In animal models of addiction, for example, oxytocin has been shown to reduce drug cravings and stop drug-seeking behaviours. Also, oxytocin has been shown to make people feel less stressed and anxious, which may make it less likely for people to turn to addictive behaviours to deal with bad feelings.

Oxytocin might be addictive, but we don’t know how or why yet. We need to do more research to find out more about this. Oxytocin is being looked at as a possible treatment for addiction, but more research needs to be done first.

Oxytocin Therapy For Alcohol Use Disorder

Oxytocin therapy is getting more attention as a possible way to treat alcohol use disorder. Oxytocin has been shown to affect the brain’s reward and stress systems, and it may be able to reduce alcohol cravings and withdrawal symptoms.

Some evidence also suggests that oxytocin may be able to reverse the changes in the brain that happen when someone uses drugs or alcohol for a long time. But the authors point out that there have only been a few clinical studies done on people who are addicted to drugs or alcohol, and that more research is needed to fully understand what oxytocin therapy can do.

Can Oxytocin Be Used to Treat Alcohol Addiction?

Alcohol use disorder, which is another name for alcohol addiction, is a serious condition that can hurt a person’s physical and mental health, as well as their relationships and quality of life as a whole. Those who are addicted to alcohol need effective treatment, which may include a mix of medicines, therapy, and support from family and friends.

In recent years, oxytocin has become more popular as a possible treatment. Oxytocin is a hormone that is made in the brain and pituitary gland. It helps with bonding, social behaviour, and controlling stress. Oxytocin therapy is becoming more popular as a possible way to treat alcoholism. Oxytocin has been shown to affect the brain’s reward and stress systems and may be able to reduce cravings and withdrawal symptoms.

A review published in the journal Neuropsychopharmacology looked at the research on how oxytocin affects alcohol-related behaviours and found that giving oxytocin to both men and women can change how much alcohol they drink. But the authors came to the conclusion that more thorough studies are needed to fully understand how oxytocin affects alcohol tolerance, withdrawal, cravings, anxiety, and social ties.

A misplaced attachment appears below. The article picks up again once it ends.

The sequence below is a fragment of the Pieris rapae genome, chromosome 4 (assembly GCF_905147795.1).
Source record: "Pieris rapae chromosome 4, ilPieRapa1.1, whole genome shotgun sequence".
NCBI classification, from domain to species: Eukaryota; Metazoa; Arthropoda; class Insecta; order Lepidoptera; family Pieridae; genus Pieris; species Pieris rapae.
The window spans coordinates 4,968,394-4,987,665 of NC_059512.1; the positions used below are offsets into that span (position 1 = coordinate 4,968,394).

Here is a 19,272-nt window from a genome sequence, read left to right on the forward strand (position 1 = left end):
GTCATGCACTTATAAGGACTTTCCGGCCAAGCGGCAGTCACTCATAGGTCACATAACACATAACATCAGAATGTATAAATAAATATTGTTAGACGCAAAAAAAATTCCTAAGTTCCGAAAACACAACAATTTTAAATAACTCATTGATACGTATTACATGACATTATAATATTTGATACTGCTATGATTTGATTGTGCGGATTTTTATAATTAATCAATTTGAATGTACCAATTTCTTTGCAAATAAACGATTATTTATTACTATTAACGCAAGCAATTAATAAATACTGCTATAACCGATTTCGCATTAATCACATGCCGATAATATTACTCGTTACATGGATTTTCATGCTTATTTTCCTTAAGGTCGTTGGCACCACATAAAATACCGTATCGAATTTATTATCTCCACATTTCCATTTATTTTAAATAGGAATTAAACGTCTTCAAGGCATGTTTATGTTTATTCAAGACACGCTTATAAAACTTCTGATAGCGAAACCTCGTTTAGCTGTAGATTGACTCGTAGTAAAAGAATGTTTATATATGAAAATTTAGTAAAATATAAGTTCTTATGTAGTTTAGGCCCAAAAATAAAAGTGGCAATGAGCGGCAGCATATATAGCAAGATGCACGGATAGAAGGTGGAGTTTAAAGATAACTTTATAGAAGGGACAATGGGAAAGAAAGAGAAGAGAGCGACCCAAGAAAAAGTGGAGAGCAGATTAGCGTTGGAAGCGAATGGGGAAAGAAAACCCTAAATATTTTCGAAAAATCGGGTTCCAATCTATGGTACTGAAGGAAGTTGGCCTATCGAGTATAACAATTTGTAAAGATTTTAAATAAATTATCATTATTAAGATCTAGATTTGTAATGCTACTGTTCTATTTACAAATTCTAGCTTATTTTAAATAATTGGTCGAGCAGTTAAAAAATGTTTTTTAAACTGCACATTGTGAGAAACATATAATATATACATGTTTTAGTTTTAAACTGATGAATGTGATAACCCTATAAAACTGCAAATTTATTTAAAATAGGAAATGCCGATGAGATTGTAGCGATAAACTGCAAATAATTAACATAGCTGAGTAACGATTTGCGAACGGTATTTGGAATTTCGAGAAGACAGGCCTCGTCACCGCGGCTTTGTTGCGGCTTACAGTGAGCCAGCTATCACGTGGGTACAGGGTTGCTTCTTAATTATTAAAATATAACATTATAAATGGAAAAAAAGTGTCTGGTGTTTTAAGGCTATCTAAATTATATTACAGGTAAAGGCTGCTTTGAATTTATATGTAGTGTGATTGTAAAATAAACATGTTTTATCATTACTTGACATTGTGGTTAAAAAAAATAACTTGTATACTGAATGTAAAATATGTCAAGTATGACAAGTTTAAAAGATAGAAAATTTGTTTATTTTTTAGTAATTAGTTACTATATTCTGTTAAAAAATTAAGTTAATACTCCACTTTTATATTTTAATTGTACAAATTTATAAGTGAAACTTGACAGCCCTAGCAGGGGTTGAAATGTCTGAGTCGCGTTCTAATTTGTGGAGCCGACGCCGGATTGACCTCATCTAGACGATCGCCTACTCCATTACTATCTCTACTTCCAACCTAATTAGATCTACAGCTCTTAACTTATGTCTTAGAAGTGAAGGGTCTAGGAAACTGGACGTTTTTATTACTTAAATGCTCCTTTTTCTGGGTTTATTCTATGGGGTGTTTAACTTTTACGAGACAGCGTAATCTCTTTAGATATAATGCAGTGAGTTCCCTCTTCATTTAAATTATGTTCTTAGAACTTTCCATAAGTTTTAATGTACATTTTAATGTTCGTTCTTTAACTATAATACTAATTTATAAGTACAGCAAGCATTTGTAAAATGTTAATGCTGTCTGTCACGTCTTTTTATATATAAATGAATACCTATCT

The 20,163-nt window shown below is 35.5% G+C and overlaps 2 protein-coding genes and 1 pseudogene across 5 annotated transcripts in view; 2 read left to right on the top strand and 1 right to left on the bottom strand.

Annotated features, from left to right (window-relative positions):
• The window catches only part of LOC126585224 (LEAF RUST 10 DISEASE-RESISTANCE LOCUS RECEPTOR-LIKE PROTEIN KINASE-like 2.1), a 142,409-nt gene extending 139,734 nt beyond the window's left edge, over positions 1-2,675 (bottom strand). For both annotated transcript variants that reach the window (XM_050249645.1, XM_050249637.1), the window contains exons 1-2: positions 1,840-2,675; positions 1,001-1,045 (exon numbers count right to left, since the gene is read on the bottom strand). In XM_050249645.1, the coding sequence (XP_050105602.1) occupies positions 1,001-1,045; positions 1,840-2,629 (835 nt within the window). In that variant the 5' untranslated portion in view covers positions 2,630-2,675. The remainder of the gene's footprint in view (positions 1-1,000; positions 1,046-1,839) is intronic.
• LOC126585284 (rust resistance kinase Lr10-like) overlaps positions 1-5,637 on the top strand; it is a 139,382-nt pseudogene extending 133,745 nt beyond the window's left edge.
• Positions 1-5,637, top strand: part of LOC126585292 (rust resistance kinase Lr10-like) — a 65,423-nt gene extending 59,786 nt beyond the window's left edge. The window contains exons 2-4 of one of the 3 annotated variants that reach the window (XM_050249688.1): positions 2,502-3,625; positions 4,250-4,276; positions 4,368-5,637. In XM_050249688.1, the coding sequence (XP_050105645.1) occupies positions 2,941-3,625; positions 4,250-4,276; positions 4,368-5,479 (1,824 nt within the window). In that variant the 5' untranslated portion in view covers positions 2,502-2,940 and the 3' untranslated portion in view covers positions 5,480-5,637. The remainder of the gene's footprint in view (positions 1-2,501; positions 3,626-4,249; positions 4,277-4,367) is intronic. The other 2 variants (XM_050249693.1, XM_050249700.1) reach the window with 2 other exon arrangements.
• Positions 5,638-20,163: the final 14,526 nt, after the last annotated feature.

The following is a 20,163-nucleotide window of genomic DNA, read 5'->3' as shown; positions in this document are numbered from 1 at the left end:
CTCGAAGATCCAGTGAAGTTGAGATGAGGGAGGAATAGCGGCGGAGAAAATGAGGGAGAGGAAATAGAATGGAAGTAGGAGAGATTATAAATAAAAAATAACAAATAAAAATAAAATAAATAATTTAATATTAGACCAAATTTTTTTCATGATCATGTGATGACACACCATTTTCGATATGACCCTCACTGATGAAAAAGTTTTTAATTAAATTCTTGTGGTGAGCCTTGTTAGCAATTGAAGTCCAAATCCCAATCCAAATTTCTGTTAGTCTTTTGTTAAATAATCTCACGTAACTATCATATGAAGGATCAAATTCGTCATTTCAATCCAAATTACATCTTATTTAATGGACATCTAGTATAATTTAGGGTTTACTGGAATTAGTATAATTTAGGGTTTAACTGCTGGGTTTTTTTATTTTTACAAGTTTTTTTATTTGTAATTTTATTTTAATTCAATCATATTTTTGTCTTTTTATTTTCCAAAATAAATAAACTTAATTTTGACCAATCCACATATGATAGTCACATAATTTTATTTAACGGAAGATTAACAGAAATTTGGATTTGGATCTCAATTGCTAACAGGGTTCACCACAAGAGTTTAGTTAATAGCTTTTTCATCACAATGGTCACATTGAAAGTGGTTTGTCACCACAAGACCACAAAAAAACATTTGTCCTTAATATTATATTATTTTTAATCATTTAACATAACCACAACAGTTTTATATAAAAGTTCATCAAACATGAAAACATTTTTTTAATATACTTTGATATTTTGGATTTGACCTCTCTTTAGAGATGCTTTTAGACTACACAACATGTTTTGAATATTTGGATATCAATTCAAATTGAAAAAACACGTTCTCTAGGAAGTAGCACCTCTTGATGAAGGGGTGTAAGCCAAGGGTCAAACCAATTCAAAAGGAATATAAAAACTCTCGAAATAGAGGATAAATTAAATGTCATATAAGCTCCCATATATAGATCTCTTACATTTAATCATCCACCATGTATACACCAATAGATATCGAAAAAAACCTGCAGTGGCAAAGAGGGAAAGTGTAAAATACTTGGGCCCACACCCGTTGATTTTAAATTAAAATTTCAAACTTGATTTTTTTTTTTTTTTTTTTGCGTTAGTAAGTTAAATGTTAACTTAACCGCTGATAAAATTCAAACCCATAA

In another review, which was published in the journal Brain Research, the use of oxytocin therapy to treat alcohol and drug use disorders was talked about. The authors found that oxytocin affects the development of tolerance, sensitization, and withdrawal symptoms and changes how people act when they drink or use drugs. Some evidence also suggests that oxytocin may be able to reverse the changes in the brain that happen when someone uses drugs or alcohol for a long time. But the authors point out that there have only been a few clinical studies done on people who are addicted to drugs or alcohol, and that more research is needed to fully understand what oxytocin therapy can do.

Even though there are signs that oxytocin could help people who are addicted to alcohol, more research is needed to fully understand its potential and how it can be used in clinical settings. Oxytocin should never be used on its own to treat alcoholism. It should always be given under the supervision of a doctor.

Where To Find Help

If you or someone you care about is having trouble with alcoholism, it’s important to get professional help. There are a lot of support services you can access to help you on your way to recovery, such as:

  • Talking to a doctor or therapist 
  • Alcoholics Anonymous and other peer support groups
  • Signing up for an out-patient rehab programme or going to a residential treatment centre
  • Seeking individual or family therapy to deal with the problems that led to the addiction.

Remember that recovery is a journey, and it’s important to take things one day at a time. With the right help and treatment, it is possible to stop drinking and start living a healthier, alcohol-free life.

DISCLAIMER: The contents of this page are for informational purposes only and are not intended to replace the advice of a medical professional.

References

  1. Alcohol and oxytocin: Scrutinizing the relationship. Neuropsychopharmacology. https://doi.org/10.1016/j.neubiorev.2021.06.009
  2. The Role of Oxytocin in Alcohol and Drug Abuse. Brain Research. https://www.sciencedirect.com/science/article/abs/pii/S0006899320301177?via%3Dihub 
  3. Barriers and Breakthroughs in Targeting the Oxytocin System to Treat Alcohol Use Disorder. Frontiers in Psychiatry https://www.frontiersin.org/articles/10.3389/fpsyt.2022.842609/full 
  4. Intranasal Oxytocin for Stimulant Use Disorder Among Male Veterans Enrolled in an Opioid Treatment Program: A Randomized Controlled Trial. Frontiers in Psychiatry. https://www.frontiersin.org/articles/10.3389/fpsyt.2021.804997/full 
  5. Breaking the loop: oxytocin as a potential treatment for drug addiction. Hormones and Behaviour. https://doi.org/10.1016/j.yhbeh.2011.12.001